Associate Kevin Golembiewski wrote this article. It was originally published in the Legal Intelligencer.
Although the U.S. Supreme Court decided Brown v. Board of Education nearly 70 years ago, segregation is still a reality in our public schools. But today’s segregation is more subtle. It’s de facto segregation—the days of communities intentionally segregating students are behind us. So they say.
This past February, the U.S. Court of Appeals for the Eleventh Circuit topped a plan to break up an Alabama school system after finding that racial animus motivated the plan and the plan would violate a 1971 desegregation order that still governs the school system. The decision, Stout v. Jefferson County Board of Education, 882 F.3d 988 (11th Cir. 2018), is striking. It details one community’s use of social media to advance a plan to segregate its schools. Jim Crow practices and modern technology collide, collapsing the dichotomy between “then” and “now,” showing that intentional segregation is not merely a vestige of the past.
In 1965, Blevin Stout sued the Jefferson County Board of Education for operating a segregated school system. Citing Brown, a district court ruled for Stout and ordered Jefferson County to desegregate. But “dilatory tactics and half-hearted efforts slowed the pace of desegregation,” so in 1970 the district court entered a more comprehensive desegregation order. Four predominantly white cities in Jefferson County then seceded from the county school system and formed their own systems. These tactics prompted the district court to issue a new desegregation order in 1971 with requirements that made secession more difficult. But white cities continued to secede, with some even annexing nearby white communities.
Forty years later, in 2012, Stout had passed, but the desegregation order was still in effect, and secession was still in vogue. Enter the city of Gardendale. Although Gardendale is a white enclave, its schools are racially diverse because of desegregation strategies implemented by Jefferson County. Unhappy with the make-up of their schools, a group of Gardendale residents launched a social media campaign advocating for secession from the county school system. “Our community sporting events, our churches are great snapshots of community,” one campaign organizer stated on Facebook, “but look into our schools, and you’ll see something totally different.” Another organizer stated that one benefit of secession would be “better control over the geographic composition of the student body.”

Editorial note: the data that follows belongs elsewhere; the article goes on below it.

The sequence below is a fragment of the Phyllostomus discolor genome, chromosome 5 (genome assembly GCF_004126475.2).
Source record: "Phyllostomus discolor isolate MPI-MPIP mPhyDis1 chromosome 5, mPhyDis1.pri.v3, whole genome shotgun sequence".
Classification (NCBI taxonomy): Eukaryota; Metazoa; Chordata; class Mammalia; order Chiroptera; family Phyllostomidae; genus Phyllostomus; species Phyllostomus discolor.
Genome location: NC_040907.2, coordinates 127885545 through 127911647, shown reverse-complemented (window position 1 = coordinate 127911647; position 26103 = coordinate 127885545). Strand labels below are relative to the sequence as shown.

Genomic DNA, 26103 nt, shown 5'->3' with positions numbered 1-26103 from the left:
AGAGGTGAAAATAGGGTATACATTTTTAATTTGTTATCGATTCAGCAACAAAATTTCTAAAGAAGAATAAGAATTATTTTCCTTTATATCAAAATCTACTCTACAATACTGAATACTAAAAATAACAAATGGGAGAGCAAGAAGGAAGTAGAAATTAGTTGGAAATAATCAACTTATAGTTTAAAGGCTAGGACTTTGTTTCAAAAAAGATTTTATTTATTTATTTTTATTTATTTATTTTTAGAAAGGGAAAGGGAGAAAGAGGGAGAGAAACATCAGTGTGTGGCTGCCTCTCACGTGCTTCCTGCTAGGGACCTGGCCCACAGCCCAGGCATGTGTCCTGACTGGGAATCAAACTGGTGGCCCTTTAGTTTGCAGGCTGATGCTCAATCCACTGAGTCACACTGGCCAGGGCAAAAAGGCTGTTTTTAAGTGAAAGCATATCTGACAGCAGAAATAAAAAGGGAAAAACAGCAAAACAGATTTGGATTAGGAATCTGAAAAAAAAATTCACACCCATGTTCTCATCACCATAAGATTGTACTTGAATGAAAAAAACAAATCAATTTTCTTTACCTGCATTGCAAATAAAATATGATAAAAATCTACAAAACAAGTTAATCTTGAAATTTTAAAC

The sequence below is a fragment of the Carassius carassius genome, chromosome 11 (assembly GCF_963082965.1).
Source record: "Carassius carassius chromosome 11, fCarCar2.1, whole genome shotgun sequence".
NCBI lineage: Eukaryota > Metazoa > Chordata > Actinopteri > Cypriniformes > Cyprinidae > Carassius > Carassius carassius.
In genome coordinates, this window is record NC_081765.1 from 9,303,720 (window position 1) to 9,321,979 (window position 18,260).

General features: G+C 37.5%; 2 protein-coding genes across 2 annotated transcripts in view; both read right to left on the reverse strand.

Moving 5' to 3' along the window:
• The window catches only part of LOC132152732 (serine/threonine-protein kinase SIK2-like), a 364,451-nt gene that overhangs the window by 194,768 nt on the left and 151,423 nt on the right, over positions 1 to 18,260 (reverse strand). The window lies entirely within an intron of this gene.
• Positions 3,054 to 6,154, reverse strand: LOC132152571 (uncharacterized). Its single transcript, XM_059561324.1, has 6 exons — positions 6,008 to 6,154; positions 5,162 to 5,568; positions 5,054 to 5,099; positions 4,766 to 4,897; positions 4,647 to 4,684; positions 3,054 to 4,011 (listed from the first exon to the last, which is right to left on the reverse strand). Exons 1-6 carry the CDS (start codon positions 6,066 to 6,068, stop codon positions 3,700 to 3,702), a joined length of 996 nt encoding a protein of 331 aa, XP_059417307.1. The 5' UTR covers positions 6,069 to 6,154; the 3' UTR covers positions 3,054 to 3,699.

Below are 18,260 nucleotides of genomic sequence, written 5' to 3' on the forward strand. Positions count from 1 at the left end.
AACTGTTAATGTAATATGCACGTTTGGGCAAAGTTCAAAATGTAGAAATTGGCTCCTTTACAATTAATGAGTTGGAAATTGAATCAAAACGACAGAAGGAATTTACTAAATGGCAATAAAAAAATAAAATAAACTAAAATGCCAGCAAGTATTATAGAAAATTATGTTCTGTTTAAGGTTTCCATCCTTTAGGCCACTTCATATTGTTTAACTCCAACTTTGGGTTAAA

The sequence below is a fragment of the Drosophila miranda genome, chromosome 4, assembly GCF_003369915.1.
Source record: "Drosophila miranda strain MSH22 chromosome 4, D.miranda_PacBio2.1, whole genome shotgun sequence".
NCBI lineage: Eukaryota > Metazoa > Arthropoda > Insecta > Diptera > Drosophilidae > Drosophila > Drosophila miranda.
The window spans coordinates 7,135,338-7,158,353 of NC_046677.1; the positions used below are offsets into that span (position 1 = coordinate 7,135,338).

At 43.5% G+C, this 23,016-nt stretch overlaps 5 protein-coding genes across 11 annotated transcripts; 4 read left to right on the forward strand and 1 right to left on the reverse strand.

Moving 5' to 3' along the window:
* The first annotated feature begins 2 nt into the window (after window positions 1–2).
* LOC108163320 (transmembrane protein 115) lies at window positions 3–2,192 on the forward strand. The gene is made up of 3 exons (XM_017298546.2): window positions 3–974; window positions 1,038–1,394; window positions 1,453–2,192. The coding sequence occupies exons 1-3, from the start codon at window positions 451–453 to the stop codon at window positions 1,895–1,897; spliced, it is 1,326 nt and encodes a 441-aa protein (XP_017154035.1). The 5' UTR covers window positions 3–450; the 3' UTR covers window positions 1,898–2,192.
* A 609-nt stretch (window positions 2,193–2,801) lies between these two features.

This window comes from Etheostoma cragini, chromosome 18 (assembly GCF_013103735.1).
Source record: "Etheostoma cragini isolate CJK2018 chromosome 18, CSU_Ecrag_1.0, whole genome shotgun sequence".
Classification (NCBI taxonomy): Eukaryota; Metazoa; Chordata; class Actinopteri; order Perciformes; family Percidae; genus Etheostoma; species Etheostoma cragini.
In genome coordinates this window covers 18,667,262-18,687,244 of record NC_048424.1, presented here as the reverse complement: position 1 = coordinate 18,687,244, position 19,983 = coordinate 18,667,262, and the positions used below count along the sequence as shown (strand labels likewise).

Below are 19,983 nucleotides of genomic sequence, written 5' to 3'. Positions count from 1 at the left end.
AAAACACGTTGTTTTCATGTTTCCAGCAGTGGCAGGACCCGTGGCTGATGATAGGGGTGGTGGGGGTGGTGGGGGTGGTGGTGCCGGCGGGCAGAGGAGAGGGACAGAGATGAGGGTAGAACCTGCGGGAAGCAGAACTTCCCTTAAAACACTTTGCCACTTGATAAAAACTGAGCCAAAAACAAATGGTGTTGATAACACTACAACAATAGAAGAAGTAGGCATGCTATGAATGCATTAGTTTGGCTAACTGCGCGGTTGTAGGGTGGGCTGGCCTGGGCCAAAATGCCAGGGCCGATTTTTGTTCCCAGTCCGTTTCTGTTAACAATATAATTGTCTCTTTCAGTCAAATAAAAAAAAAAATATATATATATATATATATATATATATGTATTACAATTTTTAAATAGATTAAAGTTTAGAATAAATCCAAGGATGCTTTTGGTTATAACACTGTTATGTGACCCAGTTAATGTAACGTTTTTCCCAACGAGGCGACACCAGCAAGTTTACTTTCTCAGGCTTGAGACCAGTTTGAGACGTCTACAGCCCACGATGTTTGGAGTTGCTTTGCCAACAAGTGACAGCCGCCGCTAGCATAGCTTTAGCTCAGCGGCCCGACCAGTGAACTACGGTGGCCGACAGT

By late 2012, the campaign gained traction with the Gardendale City Council, and the organizers escalated their efforts. They, for example, circulated a flier that asked, “Which path will Gardendale choose?” and included a list of cities with integrated or predominantly black schools and a separate list of cities with predominantly white schools:
The campaign ultimately succeeded. In 2014, the Gardendale City Council adopted an ordinance to secede from the county school system and establish its own system.
Under the 1971 desegregation order, however, Gardendale needed court approval to complete its secession. So it filed a motion to secede with the district court. In considering the motion, the court made two factual findings: first, that race motivated Gardendale’s decision to secede, and second, that Gardendale’s secession would impede the county’s ongoing desegregation efforts. The court based these findings on the organizers’ Facebook comments; evidence that secession would displace students from Gardendale, forcing them to attend less diverse schools; and “words and deeds” like the organizers’ flier which sent “messages of inferiority” to black students.
Despite these findings, though, the district court allowed Gardendale to partially secede. It cited practical considerations, such as concerns about social tension.
A three-judge panel of the Eleventh Circuit reversed. The panel, which included Pennsylvania native Judge Jill A. Pryor, first addressed the district court’s factual findings. Gardendale challenged the findings, arguing, among other things, that the district court erred in relying on the organizers’ Facebook comments as evidence of racial animus. The comments, Gardendale asserted, had “no racially discriminatory subtext;” they proved “only that the residents of Gardendale wanted to improve test scores, shrink class sizes, and reduce the number of students whose parents do not pay Gardendale property taxes.” But the panel dismissed this argument, finding that the district court’s conclusions were “more than plausible in light of the record viewed in its entirety.”
The panel then held that the district court’s factual findings permitted “only one ruling: denial of the motion to secede.” A court cannot allow secession that is motivated by racial animus, nor can it allow secession that undermines a desegregation order. When secession violates the constitutional rights that Brown recognized, a court cannot allow it.
A few weeks after the Eleventh Circuit issued its decision, Gardendale announced that it would cease its secession efforts. A victory in the decades-long battle to realize the promise of Brown. But a victory that shows us the battle is far from over.